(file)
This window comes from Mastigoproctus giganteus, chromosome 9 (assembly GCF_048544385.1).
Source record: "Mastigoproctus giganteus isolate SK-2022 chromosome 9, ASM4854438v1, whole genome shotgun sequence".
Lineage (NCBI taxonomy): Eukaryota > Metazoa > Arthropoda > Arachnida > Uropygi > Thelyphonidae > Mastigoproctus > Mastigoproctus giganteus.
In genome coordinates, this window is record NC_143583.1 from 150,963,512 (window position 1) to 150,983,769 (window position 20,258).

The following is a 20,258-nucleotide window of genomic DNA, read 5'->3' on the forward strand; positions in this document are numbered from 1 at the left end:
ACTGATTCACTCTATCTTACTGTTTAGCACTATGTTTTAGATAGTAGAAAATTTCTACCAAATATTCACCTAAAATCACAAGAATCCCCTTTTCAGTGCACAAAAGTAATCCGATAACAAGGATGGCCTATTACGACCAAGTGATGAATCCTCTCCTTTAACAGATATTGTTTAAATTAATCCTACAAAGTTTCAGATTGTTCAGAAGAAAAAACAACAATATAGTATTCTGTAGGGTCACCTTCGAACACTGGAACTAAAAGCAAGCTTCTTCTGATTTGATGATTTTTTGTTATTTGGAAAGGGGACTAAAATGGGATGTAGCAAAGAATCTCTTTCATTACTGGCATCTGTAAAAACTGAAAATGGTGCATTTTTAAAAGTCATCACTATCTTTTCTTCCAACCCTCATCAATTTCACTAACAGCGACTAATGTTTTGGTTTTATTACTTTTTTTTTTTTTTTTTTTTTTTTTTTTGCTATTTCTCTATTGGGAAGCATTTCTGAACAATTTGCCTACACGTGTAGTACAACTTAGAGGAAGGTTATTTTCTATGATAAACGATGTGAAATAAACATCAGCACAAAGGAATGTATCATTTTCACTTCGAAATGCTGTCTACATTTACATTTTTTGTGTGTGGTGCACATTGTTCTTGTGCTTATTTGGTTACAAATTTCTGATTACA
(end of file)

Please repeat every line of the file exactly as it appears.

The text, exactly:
This window comes from Mastigoproctus giganteus, chromosome 9 (assembly GCF_048544385.1).
Source record: "Mastigoproctus giganteus isolate SK-2022 chromosome 9, ASM4854438v1, whole genome shotgun sequence".
Lineage (NCBI taxonomy): Eukaryota > Metazoa > Arthropoda > Arachnida > Uropygi > Thelyphonidae > Mastigoproctus > Mastigoproctus giganteus.
In genome coordinates, this window is record NC_143583.1 from 150,963,512 (window position 1) to 150,983,769 (window position 20,258).

The following is a 20,258-nucleotide window of genomic DNA, read 5'->3' on the forward strand; positions in this document are numbered from 1 at the left end:
ACTGATTCACTCTATCTTACTGTTTAGCACTATGTTTTAGATAGTAGAAAATTTCTACCAAATATTCACCTAAAATCACAAGAATCCCCTTTTCAGTGCACAAAAGTAATCCGATAACAAGGATGGCCTATTACGACCAAGTGATGAATCCTCTCCTTTAACAGATATTGTTTAAATTAATCCTACAAAGTTTCAGATTGTTCAGAAGAAAAAACAACAATATAGTATTCTGTAGGGTCACCTTCGAACACTGGAACTAAAAGCAAGCTTCTTCTGATTTGATGATTTTTTGTTATTTGGAAAGGGGACTAAAATGGGATGTAGCAAAGAATCTCTTTCATTACTGGCATCTGTAAAAACTGAAAATGGTGCATTTTTAAAAGTCATCACTATCTTTTCTTCCAACCCTCATCAATTTCACTAACAGCGACTAATGTTTTGGTTTTATTACTTTTTTTTTTTTTTTTTTTTTTTTTTTTGCTATTTCTCTATTGGGAAGCATTTCTGAACAATTTGCCTACACGTGTAGTACAACTTAGAGGAAGGTTATTTTCTATGATAAACGATGTGAAATAAACATCAGCACAAAGGAATGTATCATTTTCACTTCGAAATGCTGTCTACATTTACATTTTTTGTGTGTGGTGCACATTGTTCTTGTGCTTATTTGGTTACAAATTTCTGATTACA